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EU: Council agrees on the Carbon Border Adjustment Mechanism (CBAM)

30/03/2022 - François-Xavier Branthôme
Sectors covered by CBAM include cement, aluminium, fertilizers, electric energy production, iron and steel. Tomato products are not part of the sectors targeted by the CBAM.
On March 15, 2022, the Council reached agreement (general approach) on the Carbon Border Adjustment Mechanism (CBAM) regulation, which is one of the key elements of the European Union’s ‘Fit for 55’ package.
The main objective of this environmental measure is to avoid carbon leakage. It will also encourage partner countries to establish carbon pricing policies to fight climate change.
For that purpose, CBAM targets imports of carbon-intensive products, in full compliance with international trade rules, to prevent offsetting the EU’s greenhouse gas emissions reduction efforts through imports of products manufactured in non-EU countries, where climate change policies are less ambitious than in the European Union. It will also help prevent the relocation of the production or the import of carbon-intensive products.
The products of the following sectors will be covered by CBAM: cement, aluminium, fertilizers, electric energy production, iron and steel.
CBAM is designed to function in parallel with the EU’s Emissions Trading System (EU ETS), to mirror and complement its functioning on imported goods. It will gradually replace the existing European Union mechanisms to address the risk of carbon leakage, in particular the free allowances of EU ETS allowances.
Compared to the initial proposal by the Commission, the Council opted for a greater centralization of the CBAM governance, where it makes sense and contributes to greater efficiency. For example, the new registry of CBAM declarants (importers) is to be centralized at EU level.
The Council also foresees a minimum threshold which exempts from the CBAM obligations consignments with a value of less than €150. This measure would reduce administrative complexity, as around one third of consignments to the Union would fall under that category, and their aggregate value and quantity represents a negligible part of greenhouse gas emissions of total imports of such products into the Union.
Next steps
The Council still has to make sufficient progress on a number of issues which are closely related to CBAM, but are not part of the draft legal text of the CBAM regulation. This concerns in particular the phase-out of the free allowances allocated to industry sectors covered by the CBAM, established by the EU ETS directive, and appropriate solutions on the issue of limiting potential carbon leakage from exports, so that economic efficiency, environmental integrity and WTO compatibility of the CBAM are ensured.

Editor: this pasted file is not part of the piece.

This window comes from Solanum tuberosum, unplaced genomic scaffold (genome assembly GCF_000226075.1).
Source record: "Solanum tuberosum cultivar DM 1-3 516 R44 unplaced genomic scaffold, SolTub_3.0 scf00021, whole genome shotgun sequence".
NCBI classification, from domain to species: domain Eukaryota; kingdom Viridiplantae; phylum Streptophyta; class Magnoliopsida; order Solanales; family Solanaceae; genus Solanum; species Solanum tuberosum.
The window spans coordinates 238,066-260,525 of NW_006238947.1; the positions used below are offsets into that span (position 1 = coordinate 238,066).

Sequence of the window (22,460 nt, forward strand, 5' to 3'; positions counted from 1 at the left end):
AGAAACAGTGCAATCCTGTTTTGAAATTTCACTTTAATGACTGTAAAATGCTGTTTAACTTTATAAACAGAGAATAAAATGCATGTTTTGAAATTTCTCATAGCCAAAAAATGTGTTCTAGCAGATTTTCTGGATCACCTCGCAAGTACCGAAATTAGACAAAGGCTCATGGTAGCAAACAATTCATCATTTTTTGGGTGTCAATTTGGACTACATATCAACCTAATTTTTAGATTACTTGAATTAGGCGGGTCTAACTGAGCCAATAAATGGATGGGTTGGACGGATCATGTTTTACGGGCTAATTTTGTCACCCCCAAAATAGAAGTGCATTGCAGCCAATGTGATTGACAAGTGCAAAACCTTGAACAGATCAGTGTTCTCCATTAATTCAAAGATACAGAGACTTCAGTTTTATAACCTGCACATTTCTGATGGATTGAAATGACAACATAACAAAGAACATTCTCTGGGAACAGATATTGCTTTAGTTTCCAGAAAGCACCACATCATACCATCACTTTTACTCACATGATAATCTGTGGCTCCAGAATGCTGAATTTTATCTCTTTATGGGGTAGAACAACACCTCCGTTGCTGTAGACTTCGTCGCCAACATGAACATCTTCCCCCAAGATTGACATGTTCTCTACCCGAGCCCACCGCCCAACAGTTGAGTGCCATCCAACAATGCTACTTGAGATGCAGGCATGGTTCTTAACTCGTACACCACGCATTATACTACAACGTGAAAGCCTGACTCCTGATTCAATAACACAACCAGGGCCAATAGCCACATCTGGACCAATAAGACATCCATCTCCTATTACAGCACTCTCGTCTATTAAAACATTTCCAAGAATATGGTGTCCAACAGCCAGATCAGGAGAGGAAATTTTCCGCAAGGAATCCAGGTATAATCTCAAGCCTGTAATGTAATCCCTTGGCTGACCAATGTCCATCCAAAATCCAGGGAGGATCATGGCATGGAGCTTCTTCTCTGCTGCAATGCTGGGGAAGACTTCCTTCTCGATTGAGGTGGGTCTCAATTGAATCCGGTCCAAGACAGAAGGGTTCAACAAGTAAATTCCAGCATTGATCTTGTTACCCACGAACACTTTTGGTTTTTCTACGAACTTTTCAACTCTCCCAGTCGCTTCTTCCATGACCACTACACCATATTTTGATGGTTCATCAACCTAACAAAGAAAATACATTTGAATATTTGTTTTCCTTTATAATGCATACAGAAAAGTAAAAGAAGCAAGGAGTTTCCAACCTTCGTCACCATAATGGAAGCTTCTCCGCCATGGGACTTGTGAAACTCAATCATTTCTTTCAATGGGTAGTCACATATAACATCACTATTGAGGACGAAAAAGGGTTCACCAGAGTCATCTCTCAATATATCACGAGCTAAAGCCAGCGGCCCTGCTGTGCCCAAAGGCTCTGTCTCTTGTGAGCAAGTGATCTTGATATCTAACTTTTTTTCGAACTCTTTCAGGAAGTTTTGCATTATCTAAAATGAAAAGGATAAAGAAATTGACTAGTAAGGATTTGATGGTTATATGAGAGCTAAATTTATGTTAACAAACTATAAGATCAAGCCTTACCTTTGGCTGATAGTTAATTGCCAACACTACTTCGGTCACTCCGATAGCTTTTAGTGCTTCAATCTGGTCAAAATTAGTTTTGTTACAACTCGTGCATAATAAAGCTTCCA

Two other issues will continue to be followed:
the proposals by the Commission for own resources, based, inter alia, on revenues from the sale of CBAM certificates, which are under consideration for deliberation by 1 July 2022, in accordance with the inter-institutional agreement of 16 December 2020;
the Council noted the importance of greater international cooperation with third countries, including through the establishment, in parallel to the CBAM, of a climate club where carbon pricing policies can be discussed and encouraged.
Once sufficient progress will have been achieved at the Council, the Council will start negotiations with the European Parliament, after the latter has agreed its position.
The Commission presented its proposal for a regulation establishing a Carbon Border Adjustment Mechanism on 14 July 2021. It aims to address the risk of carbon leakage caused by asymmetrical climate policies of non-EU countries (where policies applied to fight climate change are less ambitious than those of the EU). Application of the CBAM would prevent the emissions reduction efforts of the Union being offset by increasing emissions outside the Union due to the relocation of production to non-EU countries or increased imports of carbon-intensive products.
Technical work on the proposal takes places in an Ad Hoc Working Party on CBAM, which the Council specifically established for negotiations on this proposal. At its meeting on 7 December 2021, the ECOFIN Council took note of a progress report by the Presidency.
Some complementary data
It is important to note that tomato products are not one of the sectors targeted by the CBAM and that experts in our sector in charge of the file believe that the tomato processing industry will not soon be affected by this tax at the borders.
For the record, an estimate of the European Union’s expenditure on imports of tomato products from third countries.

For official statement and further details:
Source: Council of the EU, Trade Data Monitor





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